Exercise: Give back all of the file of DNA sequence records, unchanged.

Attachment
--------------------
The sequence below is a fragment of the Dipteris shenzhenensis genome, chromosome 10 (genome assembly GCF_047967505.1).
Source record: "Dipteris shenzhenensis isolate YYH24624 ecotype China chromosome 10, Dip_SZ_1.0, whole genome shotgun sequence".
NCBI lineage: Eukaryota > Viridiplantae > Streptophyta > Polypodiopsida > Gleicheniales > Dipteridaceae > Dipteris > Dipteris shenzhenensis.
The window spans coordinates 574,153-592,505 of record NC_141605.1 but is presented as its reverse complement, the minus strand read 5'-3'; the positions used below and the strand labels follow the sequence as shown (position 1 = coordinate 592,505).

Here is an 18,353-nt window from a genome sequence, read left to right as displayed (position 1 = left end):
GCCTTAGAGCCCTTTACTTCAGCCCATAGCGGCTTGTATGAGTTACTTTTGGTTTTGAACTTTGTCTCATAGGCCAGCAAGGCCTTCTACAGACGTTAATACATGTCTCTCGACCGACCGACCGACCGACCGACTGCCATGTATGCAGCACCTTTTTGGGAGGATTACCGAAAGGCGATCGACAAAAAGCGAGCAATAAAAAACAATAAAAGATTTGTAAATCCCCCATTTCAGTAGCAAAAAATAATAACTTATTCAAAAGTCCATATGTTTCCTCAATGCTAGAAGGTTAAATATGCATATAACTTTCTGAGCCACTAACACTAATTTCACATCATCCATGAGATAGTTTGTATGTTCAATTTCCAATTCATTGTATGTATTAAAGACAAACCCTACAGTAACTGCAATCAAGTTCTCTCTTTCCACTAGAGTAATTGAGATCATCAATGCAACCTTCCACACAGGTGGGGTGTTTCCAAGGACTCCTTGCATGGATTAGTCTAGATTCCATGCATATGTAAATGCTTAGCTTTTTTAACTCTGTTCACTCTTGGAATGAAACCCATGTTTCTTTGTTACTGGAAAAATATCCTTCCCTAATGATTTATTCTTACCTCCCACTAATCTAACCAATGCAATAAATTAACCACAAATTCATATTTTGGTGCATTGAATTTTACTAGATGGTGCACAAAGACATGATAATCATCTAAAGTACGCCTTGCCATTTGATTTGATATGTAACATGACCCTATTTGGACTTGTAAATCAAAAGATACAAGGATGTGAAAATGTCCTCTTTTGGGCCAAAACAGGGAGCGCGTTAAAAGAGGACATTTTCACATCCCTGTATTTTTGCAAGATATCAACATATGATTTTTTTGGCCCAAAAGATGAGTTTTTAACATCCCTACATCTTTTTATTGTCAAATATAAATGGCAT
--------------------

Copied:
The sequence below is a fragment of the Dipteris shenzhenensis genome, chromosome 10 (genome assembly GCF_047967505.1).
Source record: "Dipteris shenzhenensis isolate YYH24624 ecotype China chromosome 10, Dip_SZ_1.0, whole genome shotgun sequence".
NCBI lineage: Eukaryota > Viridiplantae > Streptophyta > Polypodiopsida > Gleicheniales > Dipteridaceae > Dipteris > Dipteris shenzhenensis.
The window spans coordinates 574,153-592,505 of record NC_141605.1 but is presented as its reverse complement, the minus strand read 5'-3'; the positions used below and the strand labels follow the sequence as shown (position 1 = coordinate 592,505).

Here is an 18,353-nt window from a genome sequence, read left to right as displayed (position 1 = left end):
GCCTTAGAGCCCTTTACTTCAGCCCATAGCGGCTTGTATGAGTTACTTTTGGTTTTGAACTTTGTCTCATAGGCCAGCAAGGCCTTCTACAGACGTTAATACATGTCTCTCGACCGACCGACCGACCGACCGACTGCCATGTATGCAGCACCTTTTTGGGAGGATTACCGAAAGGCGATCGACAAAAAGCGAGCAATAAAAAACAATAAAAGATTTGTAAATCCCCCATTTCAGTAGCAAAAAATAATAACTTATTCAAAAGTCCATATGTTTCCTCAATGCTAGAAGGTTAAATATGCATATAACTTTCTGAGCCACTAACACTAATTTCACATCATCCATGAGATAGTTTGTATGTTCAATTTCCAATTCATTGTATGTATTAAAGACAAACCCTACAGTAACTGCAATCAAGTTCTCTCTTTCCACTAGAGTAATTGAGATCATCAATGCAACCTTCCACACAGGTGGGGTGTTTCCAAGGACTCCTTGCATGGATTAGTCTAGATTCCATGCATATGTAAATGCTTAGCTTTTTTAACTCTGTTCACTCTTGGAATGAAACCCATGTTTCTTTGTTACTGGAAAAATATCCTTCCCTAATGATTTATTCTTACCTCCCACTAATCTAACCAATGCAATAAATTAACCACAAATTCATATTTTGGTGCATTGAATTTTACTAGATGGTGCACAAAGACATGATAATCATCTAAAGTACGCCTTGCCATTTGATTTGATATGTAACATGACCCTATTTGGACTTGTAAATCAAAAGATACAAGGATGTGAAAATGTCCTCTTTTGGGCCAAAACAGGGAGCGCGTTAAAAGAGGACATTTTCACATCCCTGTATTTTTGCAAGATATCAACATATGATTTTTTTGGCCCAAAAGATGAGTTTTTAACATCCCTACATCTTTTTATTGTCAAATATAAATGGCAT